Everyone knows that the global corporate tax system needs to be overhauled, Apple Chief Executive Tim Cook said on Monday, backing changes to global rules that are currently under consideration.
The growth of internet giants such as Apple has pushed international tax rules to the limit, prompting the Organisation for Economic Cooperation and Development (OECD) to pursue global reforms over where multinational firms should be taxed.
The reforms being examined center around the booking of profits by multinational firms in low-tax countries such as Ireland where they have bases – and where Cook was speaking on Monday – rather than where most of their customers are.
“I think logically everybody knows it needs to be rehauled, I would certainly be the last person to say that the current system or the past system was the perfect system. I’m hopeful and optimistic that they (the OECD) will find something,” Cook said.
“It’s very complex to know how to tax a multinational… We desperately want it to be fair,” the Apple CEO added after receiving an inaugural award from the Irish state agency responsible for attracting foreign companies recognizing the contribution of multinationals in the country.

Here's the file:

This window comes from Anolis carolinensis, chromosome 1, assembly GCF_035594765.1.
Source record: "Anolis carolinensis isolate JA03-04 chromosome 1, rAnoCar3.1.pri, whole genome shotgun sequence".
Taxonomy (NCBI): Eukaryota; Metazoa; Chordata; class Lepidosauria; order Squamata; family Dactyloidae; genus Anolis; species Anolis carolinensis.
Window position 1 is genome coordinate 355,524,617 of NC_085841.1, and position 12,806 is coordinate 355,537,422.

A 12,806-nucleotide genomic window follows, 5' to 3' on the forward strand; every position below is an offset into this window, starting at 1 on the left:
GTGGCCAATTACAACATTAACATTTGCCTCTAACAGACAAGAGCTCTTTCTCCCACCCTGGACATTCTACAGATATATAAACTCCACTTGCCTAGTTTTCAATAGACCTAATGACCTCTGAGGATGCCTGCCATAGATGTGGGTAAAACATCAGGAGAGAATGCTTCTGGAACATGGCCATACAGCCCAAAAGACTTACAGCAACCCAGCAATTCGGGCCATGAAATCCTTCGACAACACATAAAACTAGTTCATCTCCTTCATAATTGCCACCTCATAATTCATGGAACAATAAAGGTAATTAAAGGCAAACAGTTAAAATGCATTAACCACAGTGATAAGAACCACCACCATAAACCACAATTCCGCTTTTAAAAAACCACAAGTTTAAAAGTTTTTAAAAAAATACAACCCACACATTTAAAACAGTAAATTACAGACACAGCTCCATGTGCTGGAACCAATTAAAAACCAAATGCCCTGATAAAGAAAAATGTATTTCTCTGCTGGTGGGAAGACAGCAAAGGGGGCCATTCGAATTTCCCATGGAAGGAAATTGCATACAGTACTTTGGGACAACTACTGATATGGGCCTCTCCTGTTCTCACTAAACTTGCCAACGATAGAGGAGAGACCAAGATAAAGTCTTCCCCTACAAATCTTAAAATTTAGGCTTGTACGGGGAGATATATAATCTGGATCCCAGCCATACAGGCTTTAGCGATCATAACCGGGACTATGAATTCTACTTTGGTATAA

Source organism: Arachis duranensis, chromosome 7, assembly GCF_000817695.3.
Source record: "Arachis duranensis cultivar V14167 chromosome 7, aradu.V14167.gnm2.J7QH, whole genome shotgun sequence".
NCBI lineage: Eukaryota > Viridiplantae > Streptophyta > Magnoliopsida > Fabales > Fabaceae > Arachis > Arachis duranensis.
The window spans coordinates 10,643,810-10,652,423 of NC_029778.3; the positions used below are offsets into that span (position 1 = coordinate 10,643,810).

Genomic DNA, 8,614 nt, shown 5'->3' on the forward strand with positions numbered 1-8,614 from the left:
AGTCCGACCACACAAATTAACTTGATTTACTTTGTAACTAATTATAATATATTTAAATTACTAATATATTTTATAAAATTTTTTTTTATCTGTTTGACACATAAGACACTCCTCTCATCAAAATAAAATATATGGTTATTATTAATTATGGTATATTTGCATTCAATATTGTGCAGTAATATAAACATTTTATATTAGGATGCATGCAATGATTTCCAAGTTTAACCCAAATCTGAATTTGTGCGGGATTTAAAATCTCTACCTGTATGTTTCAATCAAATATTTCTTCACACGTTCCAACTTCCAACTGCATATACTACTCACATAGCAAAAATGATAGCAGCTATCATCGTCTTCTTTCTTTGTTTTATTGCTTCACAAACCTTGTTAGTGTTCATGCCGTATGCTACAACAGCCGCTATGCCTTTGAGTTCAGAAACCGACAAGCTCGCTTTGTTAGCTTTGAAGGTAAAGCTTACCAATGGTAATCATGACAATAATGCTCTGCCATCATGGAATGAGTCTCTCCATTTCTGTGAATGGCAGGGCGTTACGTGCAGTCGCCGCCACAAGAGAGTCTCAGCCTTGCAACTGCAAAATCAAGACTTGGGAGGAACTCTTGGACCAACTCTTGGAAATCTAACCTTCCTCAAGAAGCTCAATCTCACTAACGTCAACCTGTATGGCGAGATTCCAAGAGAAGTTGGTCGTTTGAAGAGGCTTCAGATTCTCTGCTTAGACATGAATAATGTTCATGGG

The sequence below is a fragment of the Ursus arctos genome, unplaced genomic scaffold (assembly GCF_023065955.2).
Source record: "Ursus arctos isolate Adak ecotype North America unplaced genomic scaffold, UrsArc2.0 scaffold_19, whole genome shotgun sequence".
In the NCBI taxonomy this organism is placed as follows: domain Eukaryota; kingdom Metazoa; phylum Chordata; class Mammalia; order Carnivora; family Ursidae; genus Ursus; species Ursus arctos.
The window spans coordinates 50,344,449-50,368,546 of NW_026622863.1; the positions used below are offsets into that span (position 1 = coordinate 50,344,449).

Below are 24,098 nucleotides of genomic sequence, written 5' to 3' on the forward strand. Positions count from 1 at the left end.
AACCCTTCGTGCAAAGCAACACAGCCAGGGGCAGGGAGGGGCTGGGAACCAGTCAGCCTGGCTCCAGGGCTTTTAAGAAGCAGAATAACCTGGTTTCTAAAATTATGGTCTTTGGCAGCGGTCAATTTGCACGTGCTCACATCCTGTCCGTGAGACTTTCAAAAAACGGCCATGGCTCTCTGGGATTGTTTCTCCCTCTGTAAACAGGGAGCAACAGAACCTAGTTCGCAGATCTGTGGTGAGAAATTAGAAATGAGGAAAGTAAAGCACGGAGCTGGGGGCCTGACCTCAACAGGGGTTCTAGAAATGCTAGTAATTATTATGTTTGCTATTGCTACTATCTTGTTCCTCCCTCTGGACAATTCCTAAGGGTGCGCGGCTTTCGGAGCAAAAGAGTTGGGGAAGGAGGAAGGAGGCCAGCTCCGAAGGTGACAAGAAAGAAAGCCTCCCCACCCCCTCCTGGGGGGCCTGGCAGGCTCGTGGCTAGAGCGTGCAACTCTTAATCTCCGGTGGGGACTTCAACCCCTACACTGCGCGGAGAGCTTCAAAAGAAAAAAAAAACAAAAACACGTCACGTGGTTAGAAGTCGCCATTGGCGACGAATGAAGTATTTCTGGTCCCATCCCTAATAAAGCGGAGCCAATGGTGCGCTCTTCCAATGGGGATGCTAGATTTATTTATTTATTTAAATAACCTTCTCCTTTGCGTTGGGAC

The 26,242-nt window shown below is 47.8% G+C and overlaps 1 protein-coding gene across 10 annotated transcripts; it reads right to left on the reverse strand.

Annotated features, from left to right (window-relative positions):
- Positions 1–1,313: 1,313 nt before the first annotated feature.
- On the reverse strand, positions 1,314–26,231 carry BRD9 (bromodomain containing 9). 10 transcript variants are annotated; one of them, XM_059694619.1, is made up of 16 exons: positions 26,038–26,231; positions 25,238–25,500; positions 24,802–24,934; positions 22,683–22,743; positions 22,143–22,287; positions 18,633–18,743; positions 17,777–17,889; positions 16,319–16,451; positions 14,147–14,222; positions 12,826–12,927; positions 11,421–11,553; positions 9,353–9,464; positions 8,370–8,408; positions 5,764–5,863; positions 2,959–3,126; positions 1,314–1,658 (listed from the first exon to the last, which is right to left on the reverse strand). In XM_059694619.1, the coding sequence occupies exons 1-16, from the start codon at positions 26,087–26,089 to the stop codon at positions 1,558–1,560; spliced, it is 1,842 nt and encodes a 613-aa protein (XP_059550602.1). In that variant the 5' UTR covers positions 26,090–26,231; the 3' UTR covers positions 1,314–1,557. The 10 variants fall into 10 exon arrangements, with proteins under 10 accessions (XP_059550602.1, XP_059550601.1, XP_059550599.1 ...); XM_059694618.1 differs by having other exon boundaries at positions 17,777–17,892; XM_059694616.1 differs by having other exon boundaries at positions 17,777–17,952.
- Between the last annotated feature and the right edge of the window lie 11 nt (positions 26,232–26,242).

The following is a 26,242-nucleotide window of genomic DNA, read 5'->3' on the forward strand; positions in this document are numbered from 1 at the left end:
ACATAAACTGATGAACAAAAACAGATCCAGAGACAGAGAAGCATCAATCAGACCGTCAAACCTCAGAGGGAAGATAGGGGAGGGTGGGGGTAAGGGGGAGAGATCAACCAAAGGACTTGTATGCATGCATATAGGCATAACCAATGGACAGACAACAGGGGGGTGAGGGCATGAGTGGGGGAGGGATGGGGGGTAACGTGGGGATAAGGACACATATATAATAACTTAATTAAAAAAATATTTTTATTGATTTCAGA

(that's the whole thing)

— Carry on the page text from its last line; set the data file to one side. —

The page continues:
I think Tim Cook sees the writing on the wall, and wants to get out in front of it. Apple has long been the poster child for tax avoidance, but Cook knows this has to change.
While it is certainly complex, one thing is obvious: companies with subsidiaries in countries other than their own should pay taxes on earnings in those countries. Apple funnels all (or most) of its earnings to Ireland; Amazon funnels theirs to Luxembourg. I live in the UK, where Apple paid £3.8 million in taxes on £1.2 billion in sales, and Amazon earned £10.9 billion last year, and paid a paltry £220 million in tax. (That’s all taxes, not just corporate income tax, but including, say, payroll taxes.) That’s 0.3% for Apple, and just over 2% for Amazon, for all taxes; I pay 19% on my business’s earnings.
The company should certainly not be taxed for the full value of what they sell; much of that value is made in their home country. But there should be a reasonable way to calculate the wholesale value of an item, such as an iPhone, and what share of the retail price is profit in the local country.
It’s worth noting that Cook is calling for this overhaul after Apple saved $40 billion thanks to the “GOP’s corporate tax handout.”